Exercise May Help Rejuvenate Your Skin

Two Girls Exercising; Flickr Creative Commons; "Mike" Michael L. Baird, flickr.bairdphotos.com

Two Girls Exercising; Flickr Creative Commons; “Mike” Michael L. Baird, flickr.bairdphotos.com

Scientists recently found that exercise may be one key to younger-looking skin. I am always searching for the Fountain of Youth, so when I came across this article in the New York Times, I decided it was worth a post.

Mark Tarnopolsky and his team at McMaster University in Canada took skin samples from the buttocks of volunteers aged 20 to 84. The researchers used skin from this area because they wanted skin with a minimal amount of sun exposure. When the team examined the skin samples under a microscope, they found, as expected, that older people had older-looking skin, and younger persons had younger-looking skin.

However, when the scientists subdivided the samples according to exercise habits, they found the skin of study volunteers over 40 who said they exercised regularly appeared closer in age to that of 20- to 30-year-olds, even if they were older than 65.

To determine if exercise had been responsible for the youthful skin of physically active volunteers, the researchers took a sedentary group of people older than 65, and put them on an exercise regimen for three months. When they compared skin samples taken after three months of regular exercise to samples taken at the start of the study, the scientists found that the volunteers’ skin had become younger looking.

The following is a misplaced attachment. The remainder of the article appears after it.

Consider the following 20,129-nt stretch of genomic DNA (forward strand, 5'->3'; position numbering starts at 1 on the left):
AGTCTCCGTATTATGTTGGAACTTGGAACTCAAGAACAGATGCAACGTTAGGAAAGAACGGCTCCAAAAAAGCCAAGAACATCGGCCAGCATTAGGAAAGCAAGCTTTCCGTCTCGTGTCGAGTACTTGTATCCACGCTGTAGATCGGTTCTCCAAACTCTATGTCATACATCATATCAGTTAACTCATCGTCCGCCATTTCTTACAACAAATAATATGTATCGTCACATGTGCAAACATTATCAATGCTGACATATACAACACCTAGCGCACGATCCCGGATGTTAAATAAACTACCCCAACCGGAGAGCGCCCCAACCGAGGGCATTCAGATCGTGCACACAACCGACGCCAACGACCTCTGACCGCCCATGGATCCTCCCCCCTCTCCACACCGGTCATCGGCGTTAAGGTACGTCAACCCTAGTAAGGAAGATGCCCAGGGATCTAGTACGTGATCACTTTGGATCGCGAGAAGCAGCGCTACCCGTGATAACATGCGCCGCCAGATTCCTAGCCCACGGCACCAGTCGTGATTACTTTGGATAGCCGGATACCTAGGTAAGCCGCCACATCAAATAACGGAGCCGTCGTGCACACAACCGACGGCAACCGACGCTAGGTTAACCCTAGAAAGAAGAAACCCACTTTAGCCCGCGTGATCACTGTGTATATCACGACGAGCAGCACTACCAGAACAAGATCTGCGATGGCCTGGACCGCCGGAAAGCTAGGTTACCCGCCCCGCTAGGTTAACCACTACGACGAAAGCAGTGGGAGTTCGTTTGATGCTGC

Since I am a medicine and health journalist by day, I decided to contact the author and ask him about his team’s work. This effect on skin of only three months of endurance exercise (cycling), starting at 30 minutes and working up to 45 minutes twice a week, was surprising, Tarnopolsky said in an e-mail.

He went on to say that he and his colleagues have many studies planned to better understand the mechanism behind this finding, although he declined to comment further. They are also looking at the effect of exercise on the kidneys, eyes, and mouth and gums.

It is critical that those who exercise outdoors use a good sunscreen, Tarnopolsky advised, because the deleterious effects of UV exposure work against the beneficial effects of exercise.

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